Author(s): Singh, Gajendra
Singh, Gajendra - “Breaking the Chains with Which We were Bound”: The Interrogation Chamber, the Indian National Army and the Negation of Military Identities, 1941–1947 Keywords: battalion | Indian National Army (INA) | Interrogation Chamber | Japanese | jawanled histories | military identities Abstract: During the Second World War the second largest rebellion of personnel in British Imperial military history occurred with the formation of the INA from among the 50,000 jawans captured during the Japanese offensive through …

Brest-Litovsk, Treaty of

(1,047 words)

Author(s): Kochanek, Hildegard
Brest-Litovsk, Treaty of The Treaty of Brest-Litovsk is the peace treaty signed on March 3, 1918, by Germany, Austria-Hungary, Turkey, Bulgaria, and Soviet Russia. After the October Revolution, the fact that the Bolsheviks had included a call for an immediate end to the war in their October Manifesto introduced the prospect of concluding a separate peace with the Central Powers. Already on November 8, 1917, one day after the fall of the Provisional Government, the Second All-Russian Congress of Soviets rejected Lenin’s Decree on Peace, his proposal for an immediate “peace witho…

Briand, Aristide

(480 words)

Author(s): Mollenhauer, Daniel
Briand, Aristide (March 28, 1862, Nantes – March 7, 1932, Paris), French politician (prime minister). For a period of more than 30 years Briand remained one of the most influential politicians in France; serving as a deputy in the National Assembly without interruption from 1902 to his death. He was a member of 25 governments, in various posts, and held the office of prime minister several times (e.g. between October of 1915 and March of 1917 in two separate cabinets of the “union sacrée”). Briand…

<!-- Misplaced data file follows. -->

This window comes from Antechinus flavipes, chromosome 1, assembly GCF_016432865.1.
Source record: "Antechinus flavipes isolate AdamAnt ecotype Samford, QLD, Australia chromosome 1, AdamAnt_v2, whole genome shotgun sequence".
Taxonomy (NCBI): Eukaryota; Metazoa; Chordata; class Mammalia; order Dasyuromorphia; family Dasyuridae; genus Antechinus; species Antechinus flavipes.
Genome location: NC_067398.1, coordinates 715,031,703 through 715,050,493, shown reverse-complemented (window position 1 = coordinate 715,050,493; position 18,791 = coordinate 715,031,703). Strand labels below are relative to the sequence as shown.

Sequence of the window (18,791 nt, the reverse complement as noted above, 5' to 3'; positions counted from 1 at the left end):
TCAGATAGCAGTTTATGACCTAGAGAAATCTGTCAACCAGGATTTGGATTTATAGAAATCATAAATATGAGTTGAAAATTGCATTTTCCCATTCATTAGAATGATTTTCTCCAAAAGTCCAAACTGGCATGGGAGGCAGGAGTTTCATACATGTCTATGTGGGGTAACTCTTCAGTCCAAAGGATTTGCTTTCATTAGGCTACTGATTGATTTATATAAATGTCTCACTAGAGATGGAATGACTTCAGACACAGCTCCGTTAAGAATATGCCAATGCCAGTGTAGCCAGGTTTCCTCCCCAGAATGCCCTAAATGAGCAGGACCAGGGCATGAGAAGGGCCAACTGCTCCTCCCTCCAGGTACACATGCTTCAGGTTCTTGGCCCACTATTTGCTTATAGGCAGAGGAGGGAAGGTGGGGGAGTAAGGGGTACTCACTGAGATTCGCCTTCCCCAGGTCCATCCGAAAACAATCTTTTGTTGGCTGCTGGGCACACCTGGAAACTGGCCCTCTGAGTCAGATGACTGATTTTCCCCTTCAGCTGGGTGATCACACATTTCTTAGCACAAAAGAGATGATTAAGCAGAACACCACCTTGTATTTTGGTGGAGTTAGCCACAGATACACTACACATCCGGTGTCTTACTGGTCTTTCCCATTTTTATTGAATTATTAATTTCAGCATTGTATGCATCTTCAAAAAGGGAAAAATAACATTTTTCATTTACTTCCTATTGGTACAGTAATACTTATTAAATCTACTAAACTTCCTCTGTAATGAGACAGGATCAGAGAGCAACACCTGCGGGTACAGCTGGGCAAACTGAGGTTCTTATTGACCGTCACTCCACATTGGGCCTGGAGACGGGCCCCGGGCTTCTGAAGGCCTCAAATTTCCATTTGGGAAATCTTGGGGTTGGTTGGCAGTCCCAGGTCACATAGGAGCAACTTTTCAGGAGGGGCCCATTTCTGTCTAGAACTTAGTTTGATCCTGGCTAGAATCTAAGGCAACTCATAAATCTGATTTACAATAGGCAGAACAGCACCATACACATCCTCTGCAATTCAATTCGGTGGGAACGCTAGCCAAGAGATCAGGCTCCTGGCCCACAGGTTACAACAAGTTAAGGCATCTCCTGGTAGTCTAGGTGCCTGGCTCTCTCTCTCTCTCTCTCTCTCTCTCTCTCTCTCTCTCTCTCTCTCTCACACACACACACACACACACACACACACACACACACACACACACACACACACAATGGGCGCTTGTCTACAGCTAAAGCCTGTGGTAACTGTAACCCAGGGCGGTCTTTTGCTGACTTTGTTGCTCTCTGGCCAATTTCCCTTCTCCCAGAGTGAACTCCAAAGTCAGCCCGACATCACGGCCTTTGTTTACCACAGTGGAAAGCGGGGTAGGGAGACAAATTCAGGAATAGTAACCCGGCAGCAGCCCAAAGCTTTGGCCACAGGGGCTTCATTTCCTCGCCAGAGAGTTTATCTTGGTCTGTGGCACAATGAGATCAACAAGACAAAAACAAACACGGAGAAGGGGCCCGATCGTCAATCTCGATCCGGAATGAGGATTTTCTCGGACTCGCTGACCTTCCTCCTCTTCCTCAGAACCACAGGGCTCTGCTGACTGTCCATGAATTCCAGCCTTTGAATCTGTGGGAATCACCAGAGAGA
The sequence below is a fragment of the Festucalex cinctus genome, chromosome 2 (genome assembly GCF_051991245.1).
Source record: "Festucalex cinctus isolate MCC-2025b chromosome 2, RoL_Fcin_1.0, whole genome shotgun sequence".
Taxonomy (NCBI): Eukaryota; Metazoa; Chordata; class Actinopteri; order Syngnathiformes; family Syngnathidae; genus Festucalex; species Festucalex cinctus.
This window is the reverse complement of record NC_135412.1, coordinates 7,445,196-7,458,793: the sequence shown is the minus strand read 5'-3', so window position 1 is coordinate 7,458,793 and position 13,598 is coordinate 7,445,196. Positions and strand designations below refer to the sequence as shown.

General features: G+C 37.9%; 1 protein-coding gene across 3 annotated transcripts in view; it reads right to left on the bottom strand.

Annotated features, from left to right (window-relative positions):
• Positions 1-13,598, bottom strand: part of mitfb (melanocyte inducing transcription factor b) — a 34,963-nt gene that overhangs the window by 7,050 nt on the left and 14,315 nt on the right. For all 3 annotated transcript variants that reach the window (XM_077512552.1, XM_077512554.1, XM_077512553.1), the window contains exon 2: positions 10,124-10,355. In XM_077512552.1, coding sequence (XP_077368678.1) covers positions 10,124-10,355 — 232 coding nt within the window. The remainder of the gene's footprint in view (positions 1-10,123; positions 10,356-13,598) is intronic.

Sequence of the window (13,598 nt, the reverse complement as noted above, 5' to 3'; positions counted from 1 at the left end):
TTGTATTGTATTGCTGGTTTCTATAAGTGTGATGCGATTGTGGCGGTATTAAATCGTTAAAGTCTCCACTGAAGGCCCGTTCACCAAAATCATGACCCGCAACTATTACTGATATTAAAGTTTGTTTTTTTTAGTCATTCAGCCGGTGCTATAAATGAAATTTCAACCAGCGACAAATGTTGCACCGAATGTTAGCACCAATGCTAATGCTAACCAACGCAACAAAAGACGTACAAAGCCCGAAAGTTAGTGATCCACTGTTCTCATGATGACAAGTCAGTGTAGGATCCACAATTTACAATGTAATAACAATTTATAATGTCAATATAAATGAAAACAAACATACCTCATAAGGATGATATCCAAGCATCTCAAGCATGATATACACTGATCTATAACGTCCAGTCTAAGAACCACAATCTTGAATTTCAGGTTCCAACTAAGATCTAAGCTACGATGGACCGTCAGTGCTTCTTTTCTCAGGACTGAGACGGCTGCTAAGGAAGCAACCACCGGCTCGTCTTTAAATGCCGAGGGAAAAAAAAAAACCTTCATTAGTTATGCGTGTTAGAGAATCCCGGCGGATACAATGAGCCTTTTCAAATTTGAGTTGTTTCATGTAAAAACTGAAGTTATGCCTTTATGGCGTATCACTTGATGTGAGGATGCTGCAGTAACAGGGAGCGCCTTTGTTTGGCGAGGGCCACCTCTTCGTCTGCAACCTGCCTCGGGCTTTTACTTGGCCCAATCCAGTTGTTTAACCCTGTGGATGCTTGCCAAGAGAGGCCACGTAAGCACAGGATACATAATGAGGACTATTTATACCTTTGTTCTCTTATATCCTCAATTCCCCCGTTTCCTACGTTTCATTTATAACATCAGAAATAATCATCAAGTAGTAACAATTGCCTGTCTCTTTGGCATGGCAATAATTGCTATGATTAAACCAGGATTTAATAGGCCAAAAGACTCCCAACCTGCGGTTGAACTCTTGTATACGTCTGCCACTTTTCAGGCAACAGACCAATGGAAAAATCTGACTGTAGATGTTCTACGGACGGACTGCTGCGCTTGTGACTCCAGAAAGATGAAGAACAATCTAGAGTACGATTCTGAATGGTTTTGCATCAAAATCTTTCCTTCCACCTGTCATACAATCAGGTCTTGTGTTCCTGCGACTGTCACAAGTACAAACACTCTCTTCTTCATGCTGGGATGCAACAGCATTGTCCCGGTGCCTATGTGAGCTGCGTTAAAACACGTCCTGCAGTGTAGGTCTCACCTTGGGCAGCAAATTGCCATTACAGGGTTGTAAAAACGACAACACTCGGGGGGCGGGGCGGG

Britain in the Balkans: The Response of the Scottish Women’s Hospital Units

(8,315 words)

Author(s): Liddington, Jill
Liddington, Jill - Britain in the Balkans: The Response of the Scottish Women’s Hospital Units Keywords: Balkans | Scottish Women's Hospitals (SWH) | Serbia ISFWWS-Keywords: Britain | Women and War | Medicine | The Balkans and Eastern Europe | Russia | The United States of America | Legacy | Politics Abstract: This chapter assesses the significance of the contribution of one selected Scottish Women's Hospitals (SWH) relief initiative during aftermath of war, that of the American Unit. It has been selected because of its close rel…

Brittain, Vera

(232 words)

Author(s): Reimann, Aribert
Brittain, Vera (December 29, 1893, Newcastle-under-Lyme – March 29, 1970, London), English writer. Brittain became particularly well-known through her memoir Testament of Youth (1933), which was based on her correspondence with her younger brother Edward, her fiancé Roland Leighton and other friends, as well as her own diaries from the time of the First World War. Already a student at Somerville College (Oxford) at the beginning of the war, she decided to go to France, Malta, and London first to work as a Voluntary A…

Brockdorff-Rantzau, Count Ulrich von

(740 words)

Author(s): Schwabe, Klaus
Brockdorff-Rantzau, Count Ulrich von (May 29, 1869, Schleswig – September, 8, 1928, Berlin), German diplomat. The first foreign minister of the Weimar Republic was descended from the ancient nobility of Holstein. After obtaining his doctorate in law Brockdorff-Rantzau chose to pursue a diplomatic career which took him from Brussels via Saint Petersburg to Vienna, where in 1901 he became embassy secretary, and the influential German ambassador Count Carl von Wedel was his mentor. It was also thanks t…

Brooke, Rupert Chawner

(370 words)

Author(s): Reimann, Aribert
Brooke, Rupert Chawner (August 3, 1887, Rugby, Warwickshire – April 23, 1915, off Skyros, Greece), English poet. While studying at King’s College (Cambridge) from 1906 to 1909, Brooke was an active member of the Fabian Society (an association of British Intellectuals with socialist leanings) and became a popular focal figure for a circle of friends and nature lovers (“Neo-Pagans”) that had emerged from the youth movement. After travelling through Europe and North America he spent some considerable …

Brücken, Beethoven und Baumkuchen: German and Austro-Hungarian Prisoners of War and the Japanese Home Front

(8,584 words)

Author(s): Murphy, Mahon